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Discussion Starter · #1 ·
OK, I took care of the sound proofing (as good as it needs to be) to keep the neighbors and family happy so now it's time for me!


I reviewed several thread here but am still lost. How do I start?


The room is 24X19 with two windows on one long side and two French doors on the other "long" wall. On the wall the speakers will be on (short wall) is one window. The 4th wall is all wall.


This is strictly for two channel listening, the main function of the room.

It will also have a TV and separate two channel system on the "4th wall" but I am not concerned with the sound quality for this. (I am not a movie guy, the TV is for sports)

So I will have a seating area for the TV and a chair for two channel listening facing the opposite wall.


What do I need to consider?


As you can tell, I don't even know what questions to ask yet.


Get me started, thinking at least about acoustical treatments.
 

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Discussion Starter · #2 ·
bump
 

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cdy2179 posted good links for you.


Note, this is the "Dedicated Theater Design & Construction", usually involves multi seating and compromise because there is not just 1 MLP, you are asking for a 2 channel listening room solution, which I take it means a single MLP is all you care about.


Concepts are same, but solution for you may/be different than a HT room solution.

I'm no expert, but for 2 channel I might try an approach dealing more with diffusion than absorption, based upon what I've read.


You might get better advice in the 2 Channel Audio forum. http://www.avsforum.com/avs-vb/forumdisplay.php?f=173


I made this post in another thread, re-post here:
Quote:
Side note:

I have this general suggestion for those wanting to learn about acoustics:


A) read this 3 page thread Acoustic Treatment basic FAQ , its a easy read in layman terms, good foundation with practical discussion.


B) Then I'd say read the first 4-5 pages of Acoustical Treatments Master Thread , there are 200+ pages there but first 4-5 cover much of the stuff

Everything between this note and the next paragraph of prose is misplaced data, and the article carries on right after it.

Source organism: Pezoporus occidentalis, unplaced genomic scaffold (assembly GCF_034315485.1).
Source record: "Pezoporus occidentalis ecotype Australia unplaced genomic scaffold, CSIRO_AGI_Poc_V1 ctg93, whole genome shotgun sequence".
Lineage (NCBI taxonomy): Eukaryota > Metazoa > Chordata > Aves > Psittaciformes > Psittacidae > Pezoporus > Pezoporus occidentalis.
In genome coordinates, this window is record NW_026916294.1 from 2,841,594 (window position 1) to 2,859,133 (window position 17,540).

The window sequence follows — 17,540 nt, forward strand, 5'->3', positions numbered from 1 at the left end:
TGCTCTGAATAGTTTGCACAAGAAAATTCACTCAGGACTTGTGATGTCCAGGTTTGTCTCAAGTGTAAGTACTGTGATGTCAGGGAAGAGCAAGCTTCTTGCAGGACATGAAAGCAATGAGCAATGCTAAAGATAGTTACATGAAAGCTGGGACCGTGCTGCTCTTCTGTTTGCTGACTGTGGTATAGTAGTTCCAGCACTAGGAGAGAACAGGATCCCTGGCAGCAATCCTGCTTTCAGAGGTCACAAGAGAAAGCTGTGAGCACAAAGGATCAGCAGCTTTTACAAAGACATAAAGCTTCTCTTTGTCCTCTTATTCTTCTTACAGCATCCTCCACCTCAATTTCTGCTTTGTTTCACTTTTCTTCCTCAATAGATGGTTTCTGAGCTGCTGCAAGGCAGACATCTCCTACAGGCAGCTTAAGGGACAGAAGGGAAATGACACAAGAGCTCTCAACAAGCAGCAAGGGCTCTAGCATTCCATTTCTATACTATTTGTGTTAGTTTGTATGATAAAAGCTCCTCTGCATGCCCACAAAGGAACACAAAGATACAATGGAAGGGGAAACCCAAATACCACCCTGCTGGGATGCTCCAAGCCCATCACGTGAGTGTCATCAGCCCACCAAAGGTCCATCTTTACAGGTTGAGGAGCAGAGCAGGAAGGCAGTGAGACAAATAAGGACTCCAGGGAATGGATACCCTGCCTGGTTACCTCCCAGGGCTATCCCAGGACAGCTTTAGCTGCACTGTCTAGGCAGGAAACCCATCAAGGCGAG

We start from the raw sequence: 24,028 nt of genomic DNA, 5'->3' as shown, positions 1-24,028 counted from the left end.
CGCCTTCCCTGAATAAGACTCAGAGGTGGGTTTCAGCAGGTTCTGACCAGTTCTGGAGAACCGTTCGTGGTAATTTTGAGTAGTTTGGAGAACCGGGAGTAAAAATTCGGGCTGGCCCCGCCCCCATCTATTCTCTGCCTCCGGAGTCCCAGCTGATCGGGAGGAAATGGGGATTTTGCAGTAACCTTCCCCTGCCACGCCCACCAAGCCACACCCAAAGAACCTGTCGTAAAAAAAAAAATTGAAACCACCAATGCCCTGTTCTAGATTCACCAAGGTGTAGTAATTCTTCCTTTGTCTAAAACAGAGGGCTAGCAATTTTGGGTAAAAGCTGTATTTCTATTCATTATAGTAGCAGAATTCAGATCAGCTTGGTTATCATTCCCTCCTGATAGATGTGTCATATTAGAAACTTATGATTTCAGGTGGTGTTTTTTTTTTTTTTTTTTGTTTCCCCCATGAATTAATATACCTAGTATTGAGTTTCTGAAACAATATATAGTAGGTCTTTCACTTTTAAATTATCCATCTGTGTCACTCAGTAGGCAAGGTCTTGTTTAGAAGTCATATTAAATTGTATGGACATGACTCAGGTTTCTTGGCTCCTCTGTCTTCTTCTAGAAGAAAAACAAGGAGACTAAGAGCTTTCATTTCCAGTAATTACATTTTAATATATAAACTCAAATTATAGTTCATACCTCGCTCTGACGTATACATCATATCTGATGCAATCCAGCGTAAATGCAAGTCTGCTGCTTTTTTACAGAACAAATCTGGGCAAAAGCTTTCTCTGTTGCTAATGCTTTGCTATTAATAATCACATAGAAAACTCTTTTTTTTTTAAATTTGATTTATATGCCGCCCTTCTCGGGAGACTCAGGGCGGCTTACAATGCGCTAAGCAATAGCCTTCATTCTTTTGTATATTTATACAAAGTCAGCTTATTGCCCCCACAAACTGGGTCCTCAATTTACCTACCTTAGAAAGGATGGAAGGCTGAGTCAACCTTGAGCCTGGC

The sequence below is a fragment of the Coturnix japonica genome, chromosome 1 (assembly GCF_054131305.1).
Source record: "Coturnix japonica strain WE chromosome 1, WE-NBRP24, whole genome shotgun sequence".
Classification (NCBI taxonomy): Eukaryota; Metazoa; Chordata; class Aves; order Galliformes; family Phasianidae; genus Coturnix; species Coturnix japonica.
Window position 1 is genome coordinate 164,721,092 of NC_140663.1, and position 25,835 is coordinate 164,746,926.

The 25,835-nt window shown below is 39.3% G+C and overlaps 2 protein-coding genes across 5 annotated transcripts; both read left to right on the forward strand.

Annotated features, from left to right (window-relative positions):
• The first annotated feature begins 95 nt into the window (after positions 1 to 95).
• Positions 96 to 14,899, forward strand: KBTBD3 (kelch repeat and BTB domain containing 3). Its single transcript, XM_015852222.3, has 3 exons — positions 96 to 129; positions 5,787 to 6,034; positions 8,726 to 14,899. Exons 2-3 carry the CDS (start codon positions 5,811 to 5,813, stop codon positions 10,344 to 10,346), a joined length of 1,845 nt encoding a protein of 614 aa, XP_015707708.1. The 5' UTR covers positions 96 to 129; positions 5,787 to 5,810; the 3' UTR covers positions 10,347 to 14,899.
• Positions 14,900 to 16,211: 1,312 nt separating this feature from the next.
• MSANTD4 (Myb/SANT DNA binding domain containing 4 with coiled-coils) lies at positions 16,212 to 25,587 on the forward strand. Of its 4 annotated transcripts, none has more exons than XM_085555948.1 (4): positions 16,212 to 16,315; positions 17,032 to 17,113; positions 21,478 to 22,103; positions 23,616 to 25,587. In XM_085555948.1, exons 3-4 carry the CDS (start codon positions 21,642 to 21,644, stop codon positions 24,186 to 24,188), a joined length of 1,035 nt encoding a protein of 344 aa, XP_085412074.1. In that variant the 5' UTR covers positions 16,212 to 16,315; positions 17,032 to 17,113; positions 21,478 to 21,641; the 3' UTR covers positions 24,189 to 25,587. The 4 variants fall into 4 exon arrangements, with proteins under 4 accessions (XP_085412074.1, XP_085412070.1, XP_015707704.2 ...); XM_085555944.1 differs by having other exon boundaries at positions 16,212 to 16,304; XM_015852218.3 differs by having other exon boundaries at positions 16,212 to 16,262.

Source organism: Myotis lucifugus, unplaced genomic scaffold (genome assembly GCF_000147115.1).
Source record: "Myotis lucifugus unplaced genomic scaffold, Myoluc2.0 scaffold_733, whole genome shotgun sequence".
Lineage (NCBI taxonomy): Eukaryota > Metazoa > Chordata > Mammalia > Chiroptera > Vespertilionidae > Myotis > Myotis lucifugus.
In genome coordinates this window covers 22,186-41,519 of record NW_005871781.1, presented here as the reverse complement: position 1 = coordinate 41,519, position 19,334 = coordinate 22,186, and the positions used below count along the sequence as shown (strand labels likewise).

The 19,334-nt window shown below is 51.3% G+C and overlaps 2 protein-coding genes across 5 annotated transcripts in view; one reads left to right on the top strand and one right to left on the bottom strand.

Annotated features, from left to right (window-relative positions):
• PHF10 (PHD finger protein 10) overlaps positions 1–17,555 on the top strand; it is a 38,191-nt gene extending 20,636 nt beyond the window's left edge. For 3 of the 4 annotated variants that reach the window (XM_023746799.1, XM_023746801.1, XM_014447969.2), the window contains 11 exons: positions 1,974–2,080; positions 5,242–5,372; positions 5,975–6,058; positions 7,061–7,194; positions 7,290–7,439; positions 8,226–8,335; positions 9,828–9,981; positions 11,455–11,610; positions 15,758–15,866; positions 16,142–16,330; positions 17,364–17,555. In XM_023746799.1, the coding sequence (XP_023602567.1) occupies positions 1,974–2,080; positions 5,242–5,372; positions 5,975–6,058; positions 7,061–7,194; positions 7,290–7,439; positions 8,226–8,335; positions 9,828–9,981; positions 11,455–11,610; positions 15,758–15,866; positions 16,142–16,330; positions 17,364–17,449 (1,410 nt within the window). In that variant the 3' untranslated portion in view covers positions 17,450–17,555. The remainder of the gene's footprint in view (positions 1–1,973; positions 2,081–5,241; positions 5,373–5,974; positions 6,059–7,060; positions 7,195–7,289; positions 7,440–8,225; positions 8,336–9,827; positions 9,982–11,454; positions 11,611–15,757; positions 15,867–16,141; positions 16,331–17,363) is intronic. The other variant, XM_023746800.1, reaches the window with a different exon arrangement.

C) Then, post into link given in B your room size/etc and ask your Q's there, if not already answered by doing A) and B) above


D) If you have desire for more knowledge:

-read one of many books out there, a great 1st book is "Master Handbook of Acoustics" by F. Alton Everest

-study Ethan Winers site, http://www.ethanwiner.com/acoustics.html

-This is also a 101 read on Room Acoustics, http://www.crutchfield.com/learn/lea...acoustics.html

-I was surprised at this SAE Home Acoustics info site http://www.sae.edu/reference_materia.../fullindex.htm

-There are many other sites on the web, like http://forum.studiotips.com/index.php , acoustical measurements defined http://www.positive-feedback.com/Issue12/rives2.htm , http://www.rpginc.com/news/library.htm , etc.

-Be careful of info overload all at once
 

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Discussion Starter · #5 ·
Great info, thanks.


The way I read all that, I only need acoustical treatments for the side walls and ceiling. Correct?


No base traps or treatments on the front or back wall.


???
 

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Quote:
Originally Posted by eljr /forum/post/20837476


The way I read all that, I only need acoustical treatments for the side walls and ceiling. Correct?

Mmmmmm...not correct IMHO.
You are going to need to deal with the rear and front walls as well.
 

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Discussion Starter · #8 ·
Quote:
Originally Posted by SierraMikeBravo